My colleague Patrick Allan once explained how to avoid being a sore loser at competitive games. Let's revisit his lesson in a higher-stakes context. Say, an election.
Tagged With failure
Welcome back to Mid-Week Meditations, Lifehacker's weekly dip into the pool of stoic wisdom, and a guide to using its waters to reflect on and improve your life.
It turns out that, while I am a very enthusiastic pie maker, I am not very good at it. I have seen a very wide gamut of pie failures over my baking career. Overcooked and cracked crusts, soggy bottoms, burnt edges, foul soup inside a crust -- I've been there. And this isn't as isolated as you'd think. These are all common failures in one's journey to a perfect pie, and we can learn from them. So join me, and let's get to problem solving.
"Failure" is a major buzzword in parenting today: In order to raise successful, resilient kids, we need to let them fail. If your kid forgets his homework or his sports uniform at home, don't bring it to him. If she's struggling with building a block tower or, later on, an essay, or even later on (heaven forbid), getting to her first job on time, don't step in. Only by struggling, and sometimes failing, do kids learn exactly what they must do to succeed.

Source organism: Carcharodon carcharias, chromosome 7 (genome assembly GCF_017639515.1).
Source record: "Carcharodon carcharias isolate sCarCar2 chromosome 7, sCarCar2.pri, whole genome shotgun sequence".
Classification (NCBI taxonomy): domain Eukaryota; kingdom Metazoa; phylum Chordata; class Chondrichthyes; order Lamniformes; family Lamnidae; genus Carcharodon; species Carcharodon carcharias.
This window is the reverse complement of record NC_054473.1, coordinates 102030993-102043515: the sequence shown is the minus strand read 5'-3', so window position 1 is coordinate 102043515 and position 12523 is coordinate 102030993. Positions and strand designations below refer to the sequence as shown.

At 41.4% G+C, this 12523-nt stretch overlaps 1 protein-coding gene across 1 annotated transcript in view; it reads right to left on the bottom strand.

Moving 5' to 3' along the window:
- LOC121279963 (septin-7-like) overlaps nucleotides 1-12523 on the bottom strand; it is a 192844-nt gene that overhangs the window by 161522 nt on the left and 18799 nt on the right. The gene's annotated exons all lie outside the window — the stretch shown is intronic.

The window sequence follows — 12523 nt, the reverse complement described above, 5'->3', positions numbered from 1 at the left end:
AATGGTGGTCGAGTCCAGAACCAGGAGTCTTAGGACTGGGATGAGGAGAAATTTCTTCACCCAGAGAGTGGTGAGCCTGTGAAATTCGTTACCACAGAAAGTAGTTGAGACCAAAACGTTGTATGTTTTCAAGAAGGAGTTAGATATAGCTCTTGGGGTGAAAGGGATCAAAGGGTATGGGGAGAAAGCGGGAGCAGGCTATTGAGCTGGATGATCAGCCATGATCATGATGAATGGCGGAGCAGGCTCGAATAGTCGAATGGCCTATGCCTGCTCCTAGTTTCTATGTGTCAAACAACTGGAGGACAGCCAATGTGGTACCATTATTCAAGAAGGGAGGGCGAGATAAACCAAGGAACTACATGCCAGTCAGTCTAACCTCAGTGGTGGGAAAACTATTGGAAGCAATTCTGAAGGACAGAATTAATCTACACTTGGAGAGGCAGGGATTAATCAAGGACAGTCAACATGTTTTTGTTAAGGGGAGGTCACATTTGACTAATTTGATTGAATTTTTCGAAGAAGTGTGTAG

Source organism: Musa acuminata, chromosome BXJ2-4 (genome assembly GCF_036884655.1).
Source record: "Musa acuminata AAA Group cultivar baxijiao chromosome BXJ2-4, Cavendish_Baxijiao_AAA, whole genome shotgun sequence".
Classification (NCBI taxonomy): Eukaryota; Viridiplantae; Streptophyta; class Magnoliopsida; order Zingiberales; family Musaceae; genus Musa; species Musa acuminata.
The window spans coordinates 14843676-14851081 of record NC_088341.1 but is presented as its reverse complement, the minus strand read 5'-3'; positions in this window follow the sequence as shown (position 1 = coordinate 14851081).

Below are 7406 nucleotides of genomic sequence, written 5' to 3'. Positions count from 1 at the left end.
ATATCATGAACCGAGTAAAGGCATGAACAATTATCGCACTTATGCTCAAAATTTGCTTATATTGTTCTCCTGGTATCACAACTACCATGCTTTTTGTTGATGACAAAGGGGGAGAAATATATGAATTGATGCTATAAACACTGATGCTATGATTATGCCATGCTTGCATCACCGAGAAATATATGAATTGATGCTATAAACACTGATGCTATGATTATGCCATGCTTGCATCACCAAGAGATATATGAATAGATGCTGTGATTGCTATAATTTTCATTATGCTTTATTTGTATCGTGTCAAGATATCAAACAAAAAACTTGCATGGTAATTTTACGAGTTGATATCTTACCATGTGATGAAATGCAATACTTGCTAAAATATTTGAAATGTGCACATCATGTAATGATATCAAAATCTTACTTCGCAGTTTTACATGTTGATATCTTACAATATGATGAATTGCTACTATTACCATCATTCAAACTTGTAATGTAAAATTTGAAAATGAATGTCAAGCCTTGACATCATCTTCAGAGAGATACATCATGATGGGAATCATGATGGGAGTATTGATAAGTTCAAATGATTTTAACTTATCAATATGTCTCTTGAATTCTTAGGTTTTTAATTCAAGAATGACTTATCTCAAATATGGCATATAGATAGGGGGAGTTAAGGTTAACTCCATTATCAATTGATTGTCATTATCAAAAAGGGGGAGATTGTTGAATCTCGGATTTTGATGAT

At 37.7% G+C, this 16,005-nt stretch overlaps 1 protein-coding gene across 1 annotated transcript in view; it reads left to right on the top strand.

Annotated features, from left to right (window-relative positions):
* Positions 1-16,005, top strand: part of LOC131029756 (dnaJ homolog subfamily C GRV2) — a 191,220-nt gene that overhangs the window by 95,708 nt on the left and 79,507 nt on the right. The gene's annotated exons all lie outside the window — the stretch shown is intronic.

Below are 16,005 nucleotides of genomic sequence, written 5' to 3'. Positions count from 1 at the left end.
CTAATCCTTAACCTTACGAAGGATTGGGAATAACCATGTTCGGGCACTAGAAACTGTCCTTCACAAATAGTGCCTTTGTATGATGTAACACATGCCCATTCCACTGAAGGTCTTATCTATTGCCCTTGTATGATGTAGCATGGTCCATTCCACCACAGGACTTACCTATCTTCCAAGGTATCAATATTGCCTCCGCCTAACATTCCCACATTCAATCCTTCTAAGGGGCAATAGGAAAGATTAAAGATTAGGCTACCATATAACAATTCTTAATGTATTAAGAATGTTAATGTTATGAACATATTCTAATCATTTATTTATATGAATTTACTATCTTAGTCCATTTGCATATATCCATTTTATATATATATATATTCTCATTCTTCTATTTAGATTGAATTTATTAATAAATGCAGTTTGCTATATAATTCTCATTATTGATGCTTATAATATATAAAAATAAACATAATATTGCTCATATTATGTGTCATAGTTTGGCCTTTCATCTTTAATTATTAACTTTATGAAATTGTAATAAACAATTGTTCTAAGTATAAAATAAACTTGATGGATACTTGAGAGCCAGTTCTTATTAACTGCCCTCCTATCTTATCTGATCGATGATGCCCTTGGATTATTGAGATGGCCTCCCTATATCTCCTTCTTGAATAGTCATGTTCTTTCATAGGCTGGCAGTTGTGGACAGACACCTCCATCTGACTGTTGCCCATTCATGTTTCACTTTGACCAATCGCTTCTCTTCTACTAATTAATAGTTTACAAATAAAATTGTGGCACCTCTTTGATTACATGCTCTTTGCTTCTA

There seems to be a lot of pressure on the home cook these days. It isn't enough to feed your family chicken breasts -- one should be feeding them free-range, organic, perfectly juicy chicken breasts that were cooked sous vide and served with vegetables you regrew from a curated selection of kitchen scraps. This perfectionist vibe is permeating food writing and the culture of home cooking, with everyone striving to churn out consistently perfect meals, night after night.
At elite universities, faculty members have been noticing a problem. Many students, while impressive on paper, seem to be unable to cope with simple struggles -- getting assigned to a dorm room they're not thrilled with, scoring less than an A-minus on a midterm, or not making the cut on school teams. The lack of resilience has become so apparent that Smith College now offers an entire course on how to fail. (One uncomfortable class project: Having your worst failures projected onto a large screen in the campus hub. Ouch.)
Last week, readers told us their biggest life hacking fails, and some of them were truly spectacular. So good, in fact, we just had to share them with you. You'll laugh, you'll cry, but you'll mostly just be glad you didn't try out any of these hacks yourself.
People make mistakes and failing is a part of life. But when failure happens at work, it's sometimes hard to remember this. You're consumed by the screw up and castigate yourself repeatedly internally. Don't fall into this trap of mentally flogging yourself even when faced with a serious career failure.